Boccaccio’s conceit would inspire many imitators, with the infamous Marquis de Sade taking the idea to its horrific extreme with his 120 Days of Sodom. Sade is sometimes mischaracterized as a mere pornographer, but at heart he is a writer of moral horror. In 120 Days — written in 1785 but not published until the 20th Century — a quartet of rich perverts hole up in a secluded estate where they can indulge their worst impulses upon a harem of unwilling, hand-selected victims. Free from the strictures of law, religion, or social mores, they stage a four-month orgy that begins in degradation and proceeds to torture, mutilation, and mass murder. When isolated from the moderating influence of society, Sade suggests, man’s passions will turn inexorably to destruction.

In his masterful short story “The Masque of the Red Death,” Edgar Allen Poe — who, let us not forget, was a literary critic as well as an author — exposes the heartlessness and self-deception underlying the voluntary-seclusion formula. Poe’s callous nobles discover that, however they may strive to set themselves apart from the common folk, they cannot flee their own mortality; Death is the great leveler of social class.

Leaving aside these primitive ancestors, though, we find one more important example of the invisible-dome trope, one that is largely obscure in the English-speaking world, but that — happy coincidence, again — will soon be available to American audiences; the 1968 novel Die Wand (The Wall), by Austrian writer Marlen Haushofer. An underground classic for decades (The Wall was first published in English in 1990), the novel was adapted for film just last year. Here’s the original, German-language trailer…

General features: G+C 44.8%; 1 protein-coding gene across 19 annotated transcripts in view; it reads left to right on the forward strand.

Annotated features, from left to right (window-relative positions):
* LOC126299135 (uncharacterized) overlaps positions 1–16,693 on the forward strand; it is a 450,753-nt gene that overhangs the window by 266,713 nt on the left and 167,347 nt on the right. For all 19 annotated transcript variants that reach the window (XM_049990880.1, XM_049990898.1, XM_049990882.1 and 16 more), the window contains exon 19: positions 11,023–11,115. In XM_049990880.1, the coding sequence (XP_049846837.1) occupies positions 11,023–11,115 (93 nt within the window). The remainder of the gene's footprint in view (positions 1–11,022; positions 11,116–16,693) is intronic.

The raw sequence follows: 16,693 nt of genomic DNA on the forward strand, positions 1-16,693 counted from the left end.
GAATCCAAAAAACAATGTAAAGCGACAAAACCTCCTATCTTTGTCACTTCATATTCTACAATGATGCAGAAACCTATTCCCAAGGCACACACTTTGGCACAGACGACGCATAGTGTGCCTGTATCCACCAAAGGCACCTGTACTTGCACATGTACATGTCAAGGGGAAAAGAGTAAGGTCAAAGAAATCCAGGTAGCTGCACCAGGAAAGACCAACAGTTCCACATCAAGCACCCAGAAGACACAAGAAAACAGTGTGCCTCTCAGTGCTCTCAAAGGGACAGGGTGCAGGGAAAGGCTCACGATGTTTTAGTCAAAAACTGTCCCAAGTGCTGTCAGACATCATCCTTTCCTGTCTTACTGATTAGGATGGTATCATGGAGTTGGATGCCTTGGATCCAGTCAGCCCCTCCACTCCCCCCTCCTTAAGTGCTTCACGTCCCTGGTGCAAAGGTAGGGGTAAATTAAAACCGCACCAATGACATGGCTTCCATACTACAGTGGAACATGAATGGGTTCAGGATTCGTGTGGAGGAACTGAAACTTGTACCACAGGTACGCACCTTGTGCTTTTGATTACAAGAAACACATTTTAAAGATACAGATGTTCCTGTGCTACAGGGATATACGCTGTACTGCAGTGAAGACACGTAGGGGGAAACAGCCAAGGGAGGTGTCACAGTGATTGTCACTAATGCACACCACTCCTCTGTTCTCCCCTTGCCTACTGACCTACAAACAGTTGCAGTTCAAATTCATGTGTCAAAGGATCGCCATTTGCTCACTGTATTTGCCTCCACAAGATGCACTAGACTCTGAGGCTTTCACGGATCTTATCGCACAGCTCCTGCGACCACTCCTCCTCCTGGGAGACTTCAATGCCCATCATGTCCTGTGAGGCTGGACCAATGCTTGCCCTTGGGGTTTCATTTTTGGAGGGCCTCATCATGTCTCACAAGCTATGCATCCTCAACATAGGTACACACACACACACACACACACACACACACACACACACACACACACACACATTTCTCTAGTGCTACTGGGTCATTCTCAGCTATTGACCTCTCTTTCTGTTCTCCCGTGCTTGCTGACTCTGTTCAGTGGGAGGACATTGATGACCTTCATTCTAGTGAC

The film will finally see a limited release in America, opening on June 7 — just a few weeks before Under the Dome premieres, in fact. The American trailer sexes things up a little, but it’s still clear that this is a meditative, largely interior story…

Where most fictions that employ the device of the dome use it to explore communities in crisis, Haushofer’s The Wall focuses on the isolation of the individual. On a mundane level it’s a survival tale in the mode of Robinson Crusoe or Cast Away; but Haushofer’s real concern is with the psychological development of her unnamed narrator. Cut off from all the societal and familial structures that defined her as a person, she faces fundamental questions of identity. When I am removed from all the roles that I have played — in my community, in my family, in my workplace, in my faith — what is left? When everything else that I was is gone, who am I? Haushofer’s thesis is that human beings create elaborate structures of consensus reality precisely to avoid having to confront these existential questions. By walling her protagonist off from these structures — by imposing a physical barrier — Haushofer breaks down the mental barriers, leaving nothing between her narrator and absolute reality.

Haushofer’s novel has drawn high praise from the likes of Doris Lessing (perhaps unsurprisingly, since it themes echo some of the concerns of Lessing’s own forays into science fiction) and Nobel Prize-winner Elfriede Jelinek. And if the US release of The Wall will probably not be a summer blockbuster, it promises to make a thoughtful counterpart to Under the Dome’s rip-roaring, populist treatment of the same premise.